A key aspect of the signature process comes from special markup tag instructions to the OpenLaw interpreter. For example:

[[Seller Signatory Email: Identity | Signature]]

In the example markup above, we are using the email address of the seller as the seller’s electronic signature (and, likewise, the buyer’s email for his or her signature). To indicate our intent to the OpenLaw platform, we added Identity and Signature to the markup tag.

The Identity suffix notifies OpenLaw that this field will serve as the user’s identity on OpenLaw. The Signature suffix informs the OpenLaw interpreter that the email addresses of the seller and buyer will be used as their electronic signature. For more about these tags, review the Identity and Signature topic of the markup language documentation.

Interacting with the Ethereum Blockchain

Contracts developed on the OpenLaw platform can also interact with Ethereum-based blockchains. They do this through smart contracts. Smart contracts are small programs deployed on the blockchain at an Ethereum address which can transfer digital assets (i.e., crypto, property, etc.) among many other uses. OpenLaw is able to interact with smart contracts via function calls at those addresses using the same markup language we used to document the legal terms between the parties.

Developing an Example Smart Contract

Returning to our example above, the parties can automate the purchase and sale of the Volkswagen Bus using a smart contract, such as the follow example in the Solidity programming language, the most popular language for developing smart contracts on the Ethereum blockchain.

A description of the Solidity programming language is far beyond the scope of this short tutorial, but if you’ve developed in any language, it should be clear that the function recordContract takes four parameters: the object to be sold, the purchase price, and the buyer and seller’s Ethereum addresses. An experienced reader will probably spot many issues with the smart contract code, but please keep in mind this is simply for demonstration.

Now, using a tool like MetaMask or the Mist Wallet, the buyer can transfer his or her ether to the smart contract to be held pending confirmation that the vehicle was delivered. Once the buyer approves using a smart contract aware wallet like Mist or separate dApp by calling confirmReceipt, the funds will be released to the seller.

Now that we have our smart contract language, we can deploy it using whatever tool you like. Common tools used for this purpose are Remix, Truffle, and the Mist Wallet browser. When you do so, you will have access to the ABI (“application binary interface,” which is a JSON description of the functions your smart contract exposes) and the address on the Ethereum network where the contract was deployed.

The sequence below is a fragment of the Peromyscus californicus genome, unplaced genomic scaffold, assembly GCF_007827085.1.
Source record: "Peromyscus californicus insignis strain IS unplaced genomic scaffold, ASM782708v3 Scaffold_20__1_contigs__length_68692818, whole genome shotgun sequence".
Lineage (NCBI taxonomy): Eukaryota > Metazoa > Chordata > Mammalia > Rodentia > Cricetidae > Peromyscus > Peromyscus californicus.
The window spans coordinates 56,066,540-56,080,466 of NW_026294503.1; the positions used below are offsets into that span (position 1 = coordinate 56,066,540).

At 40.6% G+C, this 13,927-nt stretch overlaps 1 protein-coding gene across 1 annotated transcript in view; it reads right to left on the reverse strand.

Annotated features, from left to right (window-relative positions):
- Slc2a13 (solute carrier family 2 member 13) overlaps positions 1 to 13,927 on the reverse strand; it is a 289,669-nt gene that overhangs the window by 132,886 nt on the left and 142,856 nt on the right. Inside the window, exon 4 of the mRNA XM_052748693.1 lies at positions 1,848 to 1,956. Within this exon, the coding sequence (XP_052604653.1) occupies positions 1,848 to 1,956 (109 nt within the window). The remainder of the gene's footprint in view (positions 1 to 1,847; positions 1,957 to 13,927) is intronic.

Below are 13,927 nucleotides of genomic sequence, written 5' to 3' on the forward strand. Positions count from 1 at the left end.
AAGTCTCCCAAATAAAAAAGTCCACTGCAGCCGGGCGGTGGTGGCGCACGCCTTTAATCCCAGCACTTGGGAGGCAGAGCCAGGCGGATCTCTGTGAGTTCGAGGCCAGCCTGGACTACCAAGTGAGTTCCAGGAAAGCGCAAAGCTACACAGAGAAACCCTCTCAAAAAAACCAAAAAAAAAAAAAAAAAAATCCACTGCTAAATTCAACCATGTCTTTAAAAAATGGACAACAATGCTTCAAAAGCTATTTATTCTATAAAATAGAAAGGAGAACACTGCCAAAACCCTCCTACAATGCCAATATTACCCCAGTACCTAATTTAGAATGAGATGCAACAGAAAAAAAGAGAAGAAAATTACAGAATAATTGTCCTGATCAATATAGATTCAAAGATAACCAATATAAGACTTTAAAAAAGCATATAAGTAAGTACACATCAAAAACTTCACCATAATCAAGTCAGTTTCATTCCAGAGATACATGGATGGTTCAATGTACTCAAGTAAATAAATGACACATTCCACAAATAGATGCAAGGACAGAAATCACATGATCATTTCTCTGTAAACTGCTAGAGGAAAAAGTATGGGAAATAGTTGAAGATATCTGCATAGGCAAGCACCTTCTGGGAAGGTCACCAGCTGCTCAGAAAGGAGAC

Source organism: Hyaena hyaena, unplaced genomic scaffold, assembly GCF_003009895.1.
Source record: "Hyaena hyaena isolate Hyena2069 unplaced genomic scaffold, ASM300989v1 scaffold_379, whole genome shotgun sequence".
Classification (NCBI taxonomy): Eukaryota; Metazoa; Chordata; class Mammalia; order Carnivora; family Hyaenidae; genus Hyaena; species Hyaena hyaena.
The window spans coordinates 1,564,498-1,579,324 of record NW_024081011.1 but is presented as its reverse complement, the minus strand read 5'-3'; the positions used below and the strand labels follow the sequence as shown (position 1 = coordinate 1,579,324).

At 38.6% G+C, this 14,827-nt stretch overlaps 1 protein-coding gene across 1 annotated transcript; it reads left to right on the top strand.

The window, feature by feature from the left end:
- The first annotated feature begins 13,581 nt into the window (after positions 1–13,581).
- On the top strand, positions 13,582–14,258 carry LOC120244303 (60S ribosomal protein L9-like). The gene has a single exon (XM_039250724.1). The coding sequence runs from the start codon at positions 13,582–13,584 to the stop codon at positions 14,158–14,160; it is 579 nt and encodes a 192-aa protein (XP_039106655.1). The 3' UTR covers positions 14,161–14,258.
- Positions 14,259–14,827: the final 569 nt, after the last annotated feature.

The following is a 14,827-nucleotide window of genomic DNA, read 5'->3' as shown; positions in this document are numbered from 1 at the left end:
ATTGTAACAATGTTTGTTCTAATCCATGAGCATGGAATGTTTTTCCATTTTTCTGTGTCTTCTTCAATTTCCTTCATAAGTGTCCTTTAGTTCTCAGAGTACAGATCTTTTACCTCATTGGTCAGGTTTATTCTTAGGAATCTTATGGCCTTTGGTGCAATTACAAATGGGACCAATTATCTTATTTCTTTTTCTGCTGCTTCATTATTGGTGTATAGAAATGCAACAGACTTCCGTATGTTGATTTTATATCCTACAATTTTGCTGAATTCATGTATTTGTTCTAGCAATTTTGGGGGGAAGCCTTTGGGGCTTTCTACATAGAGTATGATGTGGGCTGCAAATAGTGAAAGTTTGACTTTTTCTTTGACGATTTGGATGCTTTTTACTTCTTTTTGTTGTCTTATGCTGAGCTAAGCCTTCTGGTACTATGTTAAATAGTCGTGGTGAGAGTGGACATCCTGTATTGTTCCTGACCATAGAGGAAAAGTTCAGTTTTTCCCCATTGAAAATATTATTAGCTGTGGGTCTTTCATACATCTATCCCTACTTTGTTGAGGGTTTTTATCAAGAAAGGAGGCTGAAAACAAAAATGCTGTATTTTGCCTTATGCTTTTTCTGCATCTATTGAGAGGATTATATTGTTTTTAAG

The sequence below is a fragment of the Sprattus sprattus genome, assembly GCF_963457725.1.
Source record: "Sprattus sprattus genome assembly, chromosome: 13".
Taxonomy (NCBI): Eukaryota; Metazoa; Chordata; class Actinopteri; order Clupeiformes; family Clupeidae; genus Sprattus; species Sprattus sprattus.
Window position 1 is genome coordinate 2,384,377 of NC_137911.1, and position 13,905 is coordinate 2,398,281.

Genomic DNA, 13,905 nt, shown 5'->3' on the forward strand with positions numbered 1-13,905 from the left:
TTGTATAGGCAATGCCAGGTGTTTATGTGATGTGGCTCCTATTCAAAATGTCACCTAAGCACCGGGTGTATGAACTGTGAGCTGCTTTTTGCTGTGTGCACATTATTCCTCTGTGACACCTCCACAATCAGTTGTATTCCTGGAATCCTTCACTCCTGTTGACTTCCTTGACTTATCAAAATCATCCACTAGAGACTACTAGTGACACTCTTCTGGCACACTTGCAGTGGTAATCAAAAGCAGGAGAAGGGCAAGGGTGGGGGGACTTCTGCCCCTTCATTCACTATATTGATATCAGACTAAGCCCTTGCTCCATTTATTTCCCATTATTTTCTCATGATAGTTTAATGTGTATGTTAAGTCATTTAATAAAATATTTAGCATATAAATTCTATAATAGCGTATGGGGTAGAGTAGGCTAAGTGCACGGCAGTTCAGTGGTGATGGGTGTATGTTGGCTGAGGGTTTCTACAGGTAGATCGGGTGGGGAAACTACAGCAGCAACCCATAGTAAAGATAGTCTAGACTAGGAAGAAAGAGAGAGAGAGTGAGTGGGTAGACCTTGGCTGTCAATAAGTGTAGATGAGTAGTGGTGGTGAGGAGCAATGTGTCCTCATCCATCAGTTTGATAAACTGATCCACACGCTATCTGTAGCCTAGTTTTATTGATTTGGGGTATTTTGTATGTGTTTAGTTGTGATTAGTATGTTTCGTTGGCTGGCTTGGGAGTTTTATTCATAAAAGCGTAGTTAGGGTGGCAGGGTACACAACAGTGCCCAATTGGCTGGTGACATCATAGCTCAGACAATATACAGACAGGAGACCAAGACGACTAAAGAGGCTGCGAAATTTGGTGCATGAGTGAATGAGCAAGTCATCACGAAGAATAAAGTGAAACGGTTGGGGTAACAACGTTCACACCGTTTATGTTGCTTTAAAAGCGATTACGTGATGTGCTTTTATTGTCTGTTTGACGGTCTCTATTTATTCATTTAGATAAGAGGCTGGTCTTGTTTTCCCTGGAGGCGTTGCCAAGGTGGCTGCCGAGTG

Integrating Blockchain Programming with OpenLaw

The last step in our process is to connect our template to the smart contract we created above. To do that, we need to edit our template and add a few more tags.

The first declares the smart contract’s key features. Using the example above, we can add additional markup tags to the source above:

[[@Purchase Price in Wei = Purchase Price * 1000000000000000000]]

[[Record Contract:EthereumCall(

contract:”0xe4A87aaF8134e473976Fc04b68dBd5B9A5bd139C”;

interface:[ { “constant”: false, . . . “type”: “function” } ];

function:”recordContract”;

Arguments: Purchased Item, Purchase Price in Wei, Seller Address, Buyer Address)]]

The EthereumCall tag is very powerful but requires only four simple parameters to get started (more are available, please see the documentation):

  • “Contract”: tells the OpenLaw platform where the contract is deployed on the Ethereum blockchain
  • “Interface”: is the (sometimes long) ABI text that you can copy and paste from your development tool such as Remix
  • “Function”: is the name of the function that you want to call
  • “Arguments”: allows you to pass data from the OpenLaw platform into the blockchain

You may have noticed we included another tag to do some calculations on the purchase price. This tag, which preceded the EthereumCall tag, is called an Alias; it starts with an @ symbol. Aliases are useful for many things and in this case we used it to dynamically change in the markup to convert the purchase price into a denomination that the Ethereum blockchain works with natively, which is Wei.

Now we need to add one final tag to the markup language:

[[Record Contract]]

This tag simply instructs the OpenLaw interpreter to call the smart contract once the contract has been signed by all the parties. In our example, OpenLaw will invoke the recordContract function and store the purchase price, a description of the Volkswagen Bus, the buyer’s address, and the seller’s address on the blockchain.

Now, when our Volkswagen Bus buyer and seller execute their contract on OpenLaw, OpenLaw will interact with the blockchain via the smart contract and automate the flow of ether between the parties, as well as providing low cost safeguards for the buyer through the use of the smart contract — with just a little more work on the smart contract code to enable that feature.

Using a smart contract enabled wallet like Mist, the buyer can confirm that he or she received the vehicle as promised by calling recordContract, which will then transfer the ether to the seller.

Conclusion

Since the law pervades every part of our life, as you can imagine, there are several use cases where OpenLaw can create, execute and automate legal contracts while leveraging blockchain-based technology. Using OpenLaw, we’re bringing users an speedy and secure way digitally sign and store legal agreements. To learn more about OpenLaw, check out our site and documentation for an overview and detailed reference guide and. You can also find us at hello@openlaw.io or tune in in our community Slack channel. Follow our Medium and Twitter for further announcements, tutorials, and helpful tips over the upcoming weeks and months.